Guinea pigs are good pets, but they can become ill quickly and need treatment just as quickly. However, since they are prey animals, their instinct is to mask illness in order to survive.
A responsible pet owner will look for the following signs of illness in his or her pet guinea pig.
- Lack of appetite is a major sign of illness. Make sure you put careful consideration into the guinea pig's diet. Piggies love their grub, and when they won't eat a favorite treat or their regular food, chances are, something is wrong. There will be days when your pet will not eat as much as on other days, but a noticeable lack of appetite for more than a day or so should always ring an alarm bell. Make sure you are also giving your pet the right kind of guinea pig food.
- This may sound odd, but changes in bowel habits may be another sign of illness. The owner should check the cage bottom to see if there is diarrhea in the cage or on the animal's fur. Fecal pellets should be firm and well-formed. If there seem to be no fresh fecal pellets, the animal may be constipated and the owner should keep an eye on the cage for a couple of hours to see if any appear. Both constipation and diarrhea require immediate medical attention.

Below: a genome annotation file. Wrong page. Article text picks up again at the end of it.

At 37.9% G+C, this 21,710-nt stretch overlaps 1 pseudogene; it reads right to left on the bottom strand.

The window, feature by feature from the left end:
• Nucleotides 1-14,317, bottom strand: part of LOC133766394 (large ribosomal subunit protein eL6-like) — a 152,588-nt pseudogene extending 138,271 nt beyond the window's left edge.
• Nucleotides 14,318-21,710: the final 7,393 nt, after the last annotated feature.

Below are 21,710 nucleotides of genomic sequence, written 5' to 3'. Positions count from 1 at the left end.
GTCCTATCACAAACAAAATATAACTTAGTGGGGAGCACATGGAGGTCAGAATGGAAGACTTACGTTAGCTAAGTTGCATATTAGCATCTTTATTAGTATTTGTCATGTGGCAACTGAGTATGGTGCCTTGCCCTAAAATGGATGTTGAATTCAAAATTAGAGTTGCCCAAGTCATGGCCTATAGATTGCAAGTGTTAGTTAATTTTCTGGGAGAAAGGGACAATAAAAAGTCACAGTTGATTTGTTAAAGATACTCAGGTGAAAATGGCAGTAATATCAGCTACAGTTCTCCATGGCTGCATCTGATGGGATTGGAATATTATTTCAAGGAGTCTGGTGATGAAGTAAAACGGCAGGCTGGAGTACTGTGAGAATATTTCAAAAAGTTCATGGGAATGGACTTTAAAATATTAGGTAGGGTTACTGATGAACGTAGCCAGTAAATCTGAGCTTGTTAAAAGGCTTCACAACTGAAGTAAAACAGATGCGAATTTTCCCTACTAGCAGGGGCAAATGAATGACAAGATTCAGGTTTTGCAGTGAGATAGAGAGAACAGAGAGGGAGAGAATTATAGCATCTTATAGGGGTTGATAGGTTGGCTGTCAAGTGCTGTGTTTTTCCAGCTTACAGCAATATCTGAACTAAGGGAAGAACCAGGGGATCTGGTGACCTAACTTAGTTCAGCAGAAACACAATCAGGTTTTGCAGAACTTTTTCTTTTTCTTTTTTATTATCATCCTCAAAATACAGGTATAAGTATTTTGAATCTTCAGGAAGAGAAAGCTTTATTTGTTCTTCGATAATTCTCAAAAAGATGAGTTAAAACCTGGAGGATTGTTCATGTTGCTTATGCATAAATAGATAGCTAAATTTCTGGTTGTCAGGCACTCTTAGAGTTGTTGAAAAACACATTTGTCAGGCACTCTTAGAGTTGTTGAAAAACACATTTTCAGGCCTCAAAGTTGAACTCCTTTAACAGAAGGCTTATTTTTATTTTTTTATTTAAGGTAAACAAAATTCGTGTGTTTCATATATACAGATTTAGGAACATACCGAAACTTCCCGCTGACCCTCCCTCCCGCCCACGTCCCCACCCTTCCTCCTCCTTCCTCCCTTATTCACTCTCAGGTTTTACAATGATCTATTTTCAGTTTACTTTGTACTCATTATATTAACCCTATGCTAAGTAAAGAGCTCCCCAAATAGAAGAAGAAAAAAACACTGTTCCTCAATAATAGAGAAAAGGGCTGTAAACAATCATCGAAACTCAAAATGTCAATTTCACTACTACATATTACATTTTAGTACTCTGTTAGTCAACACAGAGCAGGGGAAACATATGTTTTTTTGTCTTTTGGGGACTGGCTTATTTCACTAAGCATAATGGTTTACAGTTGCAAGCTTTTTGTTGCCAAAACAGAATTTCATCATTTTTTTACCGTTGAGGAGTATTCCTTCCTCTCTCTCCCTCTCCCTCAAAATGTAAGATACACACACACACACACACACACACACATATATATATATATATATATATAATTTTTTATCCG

- Is your pet drinking water? Dehydration is a frequent sign of illness in guinea pigs. They may stop drinking before they stop eating, so monitoring the water bottle is always a good idea.
- Lethargy. Guinea pigs have periods of inactivity throughout the day, but if the animal seems uninterested in its surroundings, doesn't respond to treats or other stimuli, or just "looks" sick, it may be ill. Keep an eye on the animal and call the veterinarian for advice.
- A small amount of discharge from the eyes is common, and may be an allergy. However, crusty eyes and nasal discharge is a sure sign of an upper respiratory infection, to which guinea pigs are prone. The animal will probably need treatment with antibiotics, so immediate medical attention is a must. These infections can rapidly develop into pneumonia.
- Lumps. Guinea pigs will develop harmless fatty tumors, but they also are prone to lymphatic tumors. As in humans, lumps under the chin, behind the legs or in the groin area are always worrisome. A vet will have to do a needle aspiration on the lumps to find out if they are malignant or benign. Benign tumors can usually be left alone unless they are getting larger.
Now that you have more information about guinea pig health, hopefully you'll be able to spot a common illness if it strikes your piggy and be able to treat it properly.